Architecture

Review: Bank on the Lasting Value of Charles Deaton's Architecture

Charles Deaton’s Englewood Bank remains one of Colorado’s most unique architectural masterpieces.
Charles Deaton’s Englewood Bank remains one of Colorado’s most unique architectural masterpieces. Nicholas Antonopoulos
Visionary Denver architect Charles Deaton erected a handful of remarkably original structures in the middle of the twentieth century. His most famous work, the “Sculptured House” in Genesee, is unofficially known as the Sleeper house; it became world-famous after a location scout for Woody Allen’s Sleeper gave it a supporting role in the 1973 film (see my 2003 piece "Jetsons in Jeffco").

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Charles Deaton’s iconic "Sculptured House" in Genesee.
CR Barnett
Although “Sculptured House” makes an appearance in The Sculptured Buildings of Charles Deaton — a show dedicated to the late architect in the intimate Sound Gallery of the Museum of Outdoor Arts — the main focus is an equally radical design: the spectacular Community Banks of Colorado building at 3501 South Broadway in Englewood. Just a few blocks from the MOA, the building was originally commissioned by Key Savings and Loan. The concrete-over-steel structure has an extremely complex form; viewed from the south, it’s egg-shaped, while from the north, it’s a two-story spiral curve. The curve envelops steel and glass window walls that follow the building’s form, and as it wraps around itself, the ends define an integral forecourt. The centerpiece of the show is the original plaster model for the bank that’s extremely close to what was actually built — which is not typically the case.

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Charles Deaton’s Key Savings and Loan under construction.
MOA/Collection of Charles Deaton and Nicholas Antonopoulos
The model is surrounded by graphic panels that tell the stories behind the Englewood structure, “Sculptured House” and another bank, this one in Casper, Wyoming. The show also includes photos, among them construction shots that reveal the tremendous armatures needed to pull off these organic abstractions masquerading as buildings. There are reproductions of Deaton’s stunning presentation drawings done freehand in colored pencil on flat black paper, as well as reproductions of the structural drawings, which remind us that architects and engineers used to employ compasses and slide rules instead of computers, making Deaton’s creations all the more astounding.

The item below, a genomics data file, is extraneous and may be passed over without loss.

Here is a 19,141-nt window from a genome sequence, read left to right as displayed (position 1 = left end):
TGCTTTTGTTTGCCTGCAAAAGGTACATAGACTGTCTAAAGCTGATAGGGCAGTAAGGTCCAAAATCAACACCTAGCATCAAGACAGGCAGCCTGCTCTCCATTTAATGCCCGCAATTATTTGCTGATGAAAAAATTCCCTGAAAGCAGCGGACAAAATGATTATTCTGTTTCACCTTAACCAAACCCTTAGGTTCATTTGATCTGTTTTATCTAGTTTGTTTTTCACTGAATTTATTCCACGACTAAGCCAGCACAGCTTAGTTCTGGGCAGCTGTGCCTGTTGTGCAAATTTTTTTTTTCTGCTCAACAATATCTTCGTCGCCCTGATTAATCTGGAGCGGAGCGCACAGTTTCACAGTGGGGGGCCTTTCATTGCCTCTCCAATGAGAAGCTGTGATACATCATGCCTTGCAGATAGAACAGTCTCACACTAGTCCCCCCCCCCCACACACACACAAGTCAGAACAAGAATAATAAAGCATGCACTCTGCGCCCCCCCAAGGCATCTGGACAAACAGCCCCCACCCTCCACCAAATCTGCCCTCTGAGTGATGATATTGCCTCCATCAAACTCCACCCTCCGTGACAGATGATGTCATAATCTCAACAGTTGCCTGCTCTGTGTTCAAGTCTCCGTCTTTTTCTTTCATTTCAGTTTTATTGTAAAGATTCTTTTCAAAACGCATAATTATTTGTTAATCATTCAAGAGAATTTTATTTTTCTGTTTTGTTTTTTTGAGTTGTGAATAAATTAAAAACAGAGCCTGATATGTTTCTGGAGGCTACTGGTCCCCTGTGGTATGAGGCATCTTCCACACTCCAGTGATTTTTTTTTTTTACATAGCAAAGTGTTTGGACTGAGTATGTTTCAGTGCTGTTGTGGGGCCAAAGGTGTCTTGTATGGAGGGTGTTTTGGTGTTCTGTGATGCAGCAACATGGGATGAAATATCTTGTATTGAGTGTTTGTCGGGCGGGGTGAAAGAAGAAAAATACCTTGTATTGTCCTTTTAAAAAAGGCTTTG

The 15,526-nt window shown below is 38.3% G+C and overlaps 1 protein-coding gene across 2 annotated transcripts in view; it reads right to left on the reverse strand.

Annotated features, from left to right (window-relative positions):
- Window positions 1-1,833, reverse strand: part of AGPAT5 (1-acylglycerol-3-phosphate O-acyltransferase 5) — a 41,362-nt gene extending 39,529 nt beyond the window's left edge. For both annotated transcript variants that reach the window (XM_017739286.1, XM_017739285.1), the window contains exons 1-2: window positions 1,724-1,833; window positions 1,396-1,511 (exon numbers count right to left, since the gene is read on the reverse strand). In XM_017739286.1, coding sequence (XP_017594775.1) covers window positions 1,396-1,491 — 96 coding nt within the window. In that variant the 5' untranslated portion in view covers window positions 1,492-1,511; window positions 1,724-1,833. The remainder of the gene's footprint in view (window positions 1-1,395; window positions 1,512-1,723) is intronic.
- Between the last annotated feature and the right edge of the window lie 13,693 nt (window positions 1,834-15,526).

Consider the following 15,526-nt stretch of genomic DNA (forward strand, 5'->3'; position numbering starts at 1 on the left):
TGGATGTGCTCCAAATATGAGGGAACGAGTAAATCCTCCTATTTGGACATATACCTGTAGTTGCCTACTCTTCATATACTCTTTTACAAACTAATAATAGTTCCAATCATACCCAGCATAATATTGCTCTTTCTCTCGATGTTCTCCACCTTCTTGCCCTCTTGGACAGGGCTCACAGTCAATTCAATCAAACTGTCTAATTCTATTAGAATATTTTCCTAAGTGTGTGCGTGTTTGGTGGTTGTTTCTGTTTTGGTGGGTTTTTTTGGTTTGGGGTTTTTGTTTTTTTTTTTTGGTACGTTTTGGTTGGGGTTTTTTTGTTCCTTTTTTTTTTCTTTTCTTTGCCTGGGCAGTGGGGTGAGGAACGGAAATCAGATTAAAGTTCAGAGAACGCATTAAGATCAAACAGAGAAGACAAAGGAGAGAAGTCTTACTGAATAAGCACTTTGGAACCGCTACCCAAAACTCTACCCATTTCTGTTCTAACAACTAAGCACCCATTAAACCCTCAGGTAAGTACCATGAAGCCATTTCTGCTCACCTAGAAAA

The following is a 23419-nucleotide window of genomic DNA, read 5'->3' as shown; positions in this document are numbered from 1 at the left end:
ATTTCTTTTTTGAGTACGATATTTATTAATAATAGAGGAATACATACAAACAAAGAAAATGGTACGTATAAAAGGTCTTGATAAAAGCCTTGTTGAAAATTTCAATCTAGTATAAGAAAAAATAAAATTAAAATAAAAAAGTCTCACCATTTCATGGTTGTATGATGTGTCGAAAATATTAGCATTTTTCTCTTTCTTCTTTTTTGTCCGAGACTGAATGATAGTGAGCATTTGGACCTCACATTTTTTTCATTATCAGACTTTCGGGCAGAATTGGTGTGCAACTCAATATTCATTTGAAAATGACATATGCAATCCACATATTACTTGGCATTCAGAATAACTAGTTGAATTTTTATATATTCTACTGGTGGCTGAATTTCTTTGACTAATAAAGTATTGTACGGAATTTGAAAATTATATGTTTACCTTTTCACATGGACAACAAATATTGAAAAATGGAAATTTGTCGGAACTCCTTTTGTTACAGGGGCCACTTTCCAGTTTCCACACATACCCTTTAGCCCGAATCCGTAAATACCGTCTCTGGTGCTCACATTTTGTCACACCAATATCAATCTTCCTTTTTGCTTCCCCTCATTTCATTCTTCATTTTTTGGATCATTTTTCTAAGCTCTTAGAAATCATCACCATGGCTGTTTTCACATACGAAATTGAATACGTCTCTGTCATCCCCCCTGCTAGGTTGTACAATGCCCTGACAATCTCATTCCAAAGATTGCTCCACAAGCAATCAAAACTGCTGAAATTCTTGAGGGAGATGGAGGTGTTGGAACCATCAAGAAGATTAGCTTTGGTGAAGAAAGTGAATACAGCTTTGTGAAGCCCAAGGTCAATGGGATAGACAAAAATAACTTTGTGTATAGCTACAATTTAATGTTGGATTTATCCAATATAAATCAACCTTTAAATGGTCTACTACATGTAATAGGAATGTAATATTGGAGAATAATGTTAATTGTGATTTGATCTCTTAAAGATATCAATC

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The original plaster model made in 1965 for Charles Deaton’s Englewood Bank.
Courtesy of the Museum of Outdoor Arts
Among the most interesting of the show’s inclusions is an extended video interview conducted by Hugh Downs of Deaton himself — an elegant and courtly man — in which the architect describes his process and practice.

The exhibit was co-curated by Tim Vacca, MOA’s director, and historic-preservation consultant Diane Wray Tomasso, and is meant to coincide with the Englewood bank building’s fiftieth anniversary; it runs through September 22 at the Museum of Outdoor Arts, 1000 Englewood Parkway in Englewood. From 10 a.m. to 4 p.m. on Thursday, September 7, there will be an open house at the bank itself. Call 303-806-0444 or go to moaonline.org for additional information.

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Michael Paglia is an art historian and writer whose columns have appeared in Westword since 1995; his essays on the visual arts have also been published in national periodicals including Art News, Architecture, Art Ltd., Modernism, Art & Auction and Sculpture Magazine. He taught art history at the University of Colorado Denver.
Contact: Michael Paglia